There is no doubt that the actions and inactions ascribable to the current government have made homebuyers and developers anxious. The next government’s economic and employment policies will be key drivers to growth in the real estate sector for the next five years. 2012 and 2013 were not the best years for the Indian realty market, and the slowdown impacted all asset classes, except in a few pockets. Revival is no doubt the need of the hour.

There is a sense of hope among developers for a positive post-poll scenario. Will things start looking up for the sector after the General Elections? Will clarity on the new government lead to businesses investing? So far, none of the campaigns has outlined a comprehensive proposal for recovery of the real estate market-specifically in terms of providing more housing and managing interest rates.

Cash crunch ahead of elections

In India, the property market is a key election financier, and considerable amounts of unaccounted money are being pumped out from the real estate sector to fund the elections. Before the polls, developers are expected to provide liquidity to politicians to finance their campaigns. Many developers who are funding possible candidates are delaying their projects due to the lack of liquidity.

The timing is certainly bad. Reduced housing absorption has already adversely impacted developers’ liquidity and in turn, developers’ funding ability. Political commentators also note that certain properties are sold below market rates in order to generate cash for the election campaigns. Given this situation, many developers cut down on new launches and focus solely on selling existing inventory.

Realty after elections

With just a few weeks to go before the world’s largest democracy chooses its new government, fence-sitting investors and homebuyers will remain spectators for that period and make their moves. Many assume that property prices will shoot up post elections, but this expectation in unfounded – there are too many factors at play, regardless of which party wins. Election results do not make or break a market, but they affect market sentiments to a significant degree.

Over the last few quarters, political uncertainty has significantly weakened buyer confidence in many regions. A decisive win for any of the alliances will uplift homebuyer sentiment and the property market will see a return of buyer demand due to the reinstatement of confidence. Post elections, if the road to recovery is unhindered, property buyers may very well re-enter the market in good numbers.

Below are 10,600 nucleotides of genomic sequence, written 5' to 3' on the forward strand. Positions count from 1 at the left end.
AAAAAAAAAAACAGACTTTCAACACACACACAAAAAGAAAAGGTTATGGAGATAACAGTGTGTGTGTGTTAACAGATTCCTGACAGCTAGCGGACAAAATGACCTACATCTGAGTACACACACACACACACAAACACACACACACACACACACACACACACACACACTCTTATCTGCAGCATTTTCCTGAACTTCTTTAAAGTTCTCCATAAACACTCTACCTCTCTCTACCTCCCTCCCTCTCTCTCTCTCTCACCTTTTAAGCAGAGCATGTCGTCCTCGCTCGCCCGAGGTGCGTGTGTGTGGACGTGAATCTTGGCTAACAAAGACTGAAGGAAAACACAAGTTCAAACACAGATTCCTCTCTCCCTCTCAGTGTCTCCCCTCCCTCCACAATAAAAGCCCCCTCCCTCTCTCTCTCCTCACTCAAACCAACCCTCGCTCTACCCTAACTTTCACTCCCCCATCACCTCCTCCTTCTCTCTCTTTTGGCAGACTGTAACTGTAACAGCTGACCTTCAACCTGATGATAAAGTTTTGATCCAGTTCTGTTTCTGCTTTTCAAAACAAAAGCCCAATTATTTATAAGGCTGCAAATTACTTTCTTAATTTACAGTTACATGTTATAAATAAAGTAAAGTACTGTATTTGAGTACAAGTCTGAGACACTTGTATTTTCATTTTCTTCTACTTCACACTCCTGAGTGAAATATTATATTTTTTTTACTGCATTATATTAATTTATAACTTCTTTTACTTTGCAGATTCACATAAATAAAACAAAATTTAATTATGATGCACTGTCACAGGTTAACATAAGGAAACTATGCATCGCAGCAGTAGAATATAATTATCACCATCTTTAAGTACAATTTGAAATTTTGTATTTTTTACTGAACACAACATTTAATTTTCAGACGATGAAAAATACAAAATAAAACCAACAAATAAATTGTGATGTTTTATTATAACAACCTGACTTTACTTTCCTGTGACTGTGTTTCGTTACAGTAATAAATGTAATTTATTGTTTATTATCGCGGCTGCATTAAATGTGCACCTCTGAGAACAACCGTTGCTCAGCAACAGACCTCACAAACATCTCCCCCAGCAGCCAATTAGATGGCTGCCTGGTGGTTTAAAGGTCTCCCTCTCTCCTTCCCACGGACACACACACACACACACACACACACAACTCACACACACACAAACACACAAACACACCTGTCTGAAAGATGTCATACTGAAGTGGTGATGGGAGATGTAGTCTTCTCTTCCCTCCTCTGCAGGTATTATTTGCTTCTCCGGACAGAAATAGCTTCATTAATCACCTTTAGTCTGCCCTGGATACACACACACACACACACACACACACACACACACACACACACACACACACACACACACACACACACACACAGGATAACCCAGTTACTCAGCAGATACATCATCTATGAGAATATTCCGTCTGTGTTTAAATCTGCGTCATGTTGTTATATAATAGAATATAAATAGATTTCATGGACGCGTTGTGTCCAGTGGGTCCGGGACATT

Great expectations

Political uncertainty certainly has a tangible effect on the Indian real estate market, and it is not easy to separate political uncertainty from broader economic factors such as job creation and interest rates. A better vision on infrastructure will help make the market more buoyant. New infrastructure initiatives have a tendency to boost pricing of residential property in the immediate vicinity.

The manifesto of one of the parties in the electoral fray mentions several initiatives in the infrastructure space, with an intended spend and spending $1 trillion on upgrading India’s infrastructure over the next decade.

It also commits to significant expansion of and improvement in the Indian Railway network, including covering a million plus cities by high-speed rail. The manifesto also mentions upgrading the infrastructure of the port sector, developing inland waterways to strengthen infrastructure and encouraging public private partnership for the creation of world-class airports.

The manifesto of this party’s strongest opponent has a lot to live up to. Considering the disdain with which it dismissed the opposing party’s manifesto, what the real estate sector would expect from this party is a dedicated focus on housing and infrastructure investment, given its vision of a 12 per cent GDP growth rate.

The key factors currently at play in the Indian real estate industry are unsold inventory, absorption and interest rates. It is unlikely that these factors will change immediately post polls, regardless of which party wins. Over the longer term, what will matter most to the real estate sector are a hard relook at FDI in housing, REIT legislations and the effective implementation of Real Estate (Regulation and Development) Bill.